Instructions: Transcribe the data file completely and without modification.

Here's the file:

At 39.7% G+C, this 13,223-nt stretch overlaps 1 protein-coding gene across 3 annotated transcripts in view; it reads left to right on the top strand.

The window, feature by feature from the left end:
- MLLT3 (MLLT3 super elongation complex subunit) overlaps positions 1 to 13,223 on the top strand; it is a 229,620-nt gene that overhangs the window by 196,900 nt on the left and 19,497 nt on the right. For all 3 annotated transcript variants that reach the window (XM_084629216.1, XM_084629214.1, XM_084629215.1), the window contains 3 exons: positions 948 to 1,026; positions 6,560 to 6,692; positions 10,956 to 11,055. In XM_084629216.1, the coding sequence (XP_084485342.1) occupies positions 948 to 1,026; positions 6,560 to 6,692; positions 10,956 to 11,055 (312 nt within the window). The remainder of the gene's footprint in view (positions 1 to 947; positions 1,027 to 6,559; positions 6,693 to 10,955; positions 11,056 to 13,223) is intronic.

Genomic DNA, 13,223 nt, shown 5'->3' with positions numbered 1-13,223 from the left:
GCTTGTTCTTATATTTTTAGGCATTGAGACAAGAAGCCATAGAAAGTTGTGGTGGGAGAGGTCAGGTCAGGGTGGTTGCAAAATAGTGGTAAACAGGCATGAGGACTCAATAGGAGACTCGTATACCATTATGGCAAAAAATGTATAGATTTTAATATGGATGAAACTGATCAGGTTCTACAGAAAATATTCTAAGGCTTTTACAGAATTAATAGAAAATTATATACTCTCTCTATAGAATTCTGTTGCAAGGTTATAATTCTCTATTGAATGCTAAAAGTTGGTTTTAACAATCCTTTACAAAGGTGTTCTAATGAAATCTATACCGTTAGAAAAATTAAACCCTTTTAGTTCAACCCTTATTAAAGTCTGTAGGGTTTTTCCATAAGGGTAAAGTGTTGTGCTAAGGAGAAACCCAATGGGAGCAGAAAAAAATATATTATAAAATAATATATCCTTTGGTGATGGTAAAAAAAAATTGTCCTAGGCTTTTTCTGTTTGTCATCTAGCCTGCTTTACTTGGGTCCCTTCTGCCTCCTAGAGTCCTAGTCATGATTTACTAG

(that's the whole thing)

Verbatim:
At 39.7% G+C, this 13,223-nt stretch overlaps 1 protein-coding gene across 3 annotated transcripts in view; it reads left to right on the top strand.

The window, feature by feature from the left end:
- MLLT3 (MLLT3 super elongation complex subunit) overlaps positions 1 to 13,223 on the top strand; it is a 229,620-nt gene that overhangs the window by 196,900 nt on the left and 19,497 nt on the right. For all 3 annotated transcript variants that reach the window (XM_084629216.1, XM_084629214.1, XM_084629215.1), the window contains 3 exons: positions 948 to 1,026; positions 6,560 to 6,692; positions 10,956 to 11,055. In XM_084629216.1, the coding sequence (XP_084485342.1) occupies positions 948 to 1,026; positions 6,560 to 6,692; positions 10,956 to 11,055 (312 nt within the window). The remainder of the gene's footprint in view (positions 1 to 947; positions 1,027 to 6,559; positions 6,693 to 10,955; positions 11,056 to 13,223) is intronic.

Genomic DNA, 13,223 nt, shown 5'->3' with positions numbered 1-13,223 from the left:
GCTTGTTCTTATATTTTTAGGCATTGAGACAAGAAGCCATAGAAAGTTGTGGTGGGAGAGGTCAGGTCAGGGTGGTTGCAAAATAGTGGTAAACAGGCATGAGGACTCAATAGGAGACTCGTATACCATTATGGCAAAAAATGTATAGATTTTAATATGGATGAAACTGATCAGGTTCTACAGAAAATATTCTAAGGCTTTTACAGAATTAATAGAAAATTATATACTCTCTCTATAGAATTCTGTTGCAAGGTTATAATTCTCTATTGAATGCTAAAAGTTGGTTTTAACAATCCTTTACAAAGGTGTTCTAATGAAATCTATACCGTTAGAAAAATTAAACCCTTTTAGTTCAACCCTTATTAAAGTCTGTAGGGTTTTTCCATAAGGGTAAAGTGTTGTGCTAAGGAGAAACCCAATGGGAGCAGAAAAAAATATATTATAAAATAATATATCCTTTGGTGATGGTAAAAAAAAATTGTCCTAGGCTTTTTCTGTTTGTCATCTAGCCTGCTTTACTTGGGTCCCTTCTGCCTCCTAGAGTCCTAGTCATGATTTACTAG